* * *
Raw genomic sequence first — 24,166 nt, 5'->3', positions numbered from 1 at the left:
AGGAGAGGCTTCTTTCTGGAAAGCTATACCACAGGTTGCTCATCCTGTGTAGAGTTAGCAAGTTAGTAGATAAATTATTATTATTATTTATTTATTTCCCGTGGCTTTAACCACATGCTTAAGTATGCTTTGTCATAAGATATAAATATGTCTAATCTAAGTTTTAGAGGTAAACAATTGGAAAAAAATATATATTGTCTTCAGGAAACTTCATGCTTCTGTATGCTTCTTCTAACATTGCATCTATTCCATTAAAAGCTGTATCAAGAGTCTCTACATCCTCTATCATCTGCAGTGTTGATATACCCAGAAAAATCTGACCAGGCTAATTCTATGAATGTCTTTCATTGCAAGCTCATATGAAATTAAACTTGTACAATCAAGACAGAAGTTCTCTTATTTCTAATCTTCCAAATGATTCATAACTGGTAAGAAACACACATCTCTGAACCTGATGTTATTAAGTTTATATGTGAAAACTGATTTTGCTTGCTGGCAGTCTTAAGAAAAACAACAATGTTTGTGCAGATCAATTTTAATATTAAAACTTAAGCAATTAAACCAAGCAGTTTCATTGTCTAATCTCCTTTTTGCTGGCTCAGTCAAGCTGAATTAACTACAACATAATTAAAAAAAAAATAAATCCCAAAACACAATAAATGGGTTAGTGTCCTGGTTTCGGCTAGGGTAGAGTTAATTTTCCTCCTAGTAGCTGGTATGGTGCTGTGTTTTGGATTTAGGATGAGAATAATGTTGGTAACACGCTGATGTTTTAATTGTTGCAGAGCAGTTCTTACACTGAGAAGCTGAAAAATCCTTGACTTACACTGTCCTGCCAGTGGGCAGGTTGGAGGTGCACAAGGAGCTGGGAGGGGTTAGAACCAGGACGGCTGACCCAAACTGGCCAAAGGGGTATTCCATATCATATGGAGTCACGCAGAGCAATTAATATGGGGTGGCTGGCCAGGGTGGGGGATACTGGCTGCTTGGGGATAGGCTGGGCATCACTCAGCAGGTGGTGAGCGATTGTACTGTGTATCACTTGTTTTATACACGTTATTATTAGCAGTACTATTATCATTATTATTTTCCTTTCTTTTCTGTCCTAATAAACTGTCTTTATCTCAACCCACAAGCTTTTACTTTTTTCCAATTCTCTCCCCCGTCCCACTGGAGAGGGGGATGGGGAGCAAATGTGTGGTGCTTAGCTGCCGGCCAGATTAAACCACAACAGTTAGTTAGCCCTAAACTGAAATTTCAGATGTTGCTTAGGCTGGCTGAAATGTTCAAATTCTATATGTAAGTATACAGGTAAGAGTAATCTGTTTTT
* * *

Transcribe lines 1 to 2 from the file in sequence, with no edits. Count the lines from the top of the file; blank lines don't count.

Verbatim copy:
Raw genomic sequence first — 24,166 nt, 5'->3', positions numbered from 1 at the left:
AGGAGAGGCTTCTTTCTGGAAAGCTATACCACAGGTTGCTCATCCTGTGTAGAGTTAGCAAGTTAGTAGATAAATTATTATTATTATTTATTTATTTCCCGTGGCTTTAACCACATGCTTAAGTATGCTTTGTCATAAGATATAAATATGTCTAATCTAAGTTTTAGAGGTAAACAATTGGAAAAAAATATATATTGTCTTCAGGAAACTTCATGCTTCTGTATGCTTCTTCTAACATTGCATCTATTCCATTAAAAGCTGTATCAAGAGTCTCTACATCCTCTATCATCTGCAGTGTTGATATACCCAGAAAAATCTGACCAGGCTAATTCTATGAATGTCTTTCATTGCAAGCTCATATGAAATTAAACTTGTACAATCAAGACAGAAGTTCTCTTATTTCTAATCTTCCAAATGATTCATAACTGGTAAGAAACACACATCTCTGAACCTGATGTTATTAAGTTTATATGTGAAAACTGATTTTGCTTGCTGGCAGTCTTAAGAAAAACAACAATGTTTGTGCAGATCAATTTTAATATTAAAACTTAAGCAATTAAACCAAGCAGTTTCATTGTCTAATCTCCTTTTTGCTGGCTCAGTCAAGCTGAATTAACTACAACATAATTAAAAAAAAAATAAATCCCAAAACACAATAAATGGGTTAGTGTCCTGGTTTCGGCTAGGGTAGAGTTAATTTTCCTCCTAGTAGCTGGTATGGTGCTGTGTTTTGGATTTAGGATGAGAATAATGTTGGTAACACGCTGATGTTTTAATTGTTGCAGAGCAGTTCTTACACTGAGAAGCTGAAAAATCCTTGACTTACACTGTCCTGCCAGTGGGCAGGTTGGAGGTGCACAAGGAGCTGGGAGGGGTTAGAACCAGGACGGCTGACCCAAACTGGCCAAAGGGGTATTCCATATCATATGGAGTCACGCAGAGCAATTAATATGGGGTGGCTGGCCAGGGTGGGGGATACTGGCTGCTTGGGGATAGGCTGGGCATCACTCAGCAGGTGGTGAGCGATTGTACTGTGTATCACTTGTTTTATACACGTTATTATTAGCAGTACTATTATCATTATTATTTTCCTTTCTTTTCTGTCCTAATAAACTGTCTTTATCTCAACCCACAAGCTTTTACTTTTTTCCAATTCTCTCCCCCGTCCCACTGGAGAGGGGGATGGGGAGCAAATGTGTGGTGCTTAGCTGCCGGCCAGATTAAACCACAACAGTTAGTTAGCCCTAAACTGAAATTTCAGATGTTGCTTAGGCTGGCTGAAATGTTCAAATTCTATATGTAAGTATACAGGTAAGAGTAATCTGTTTTT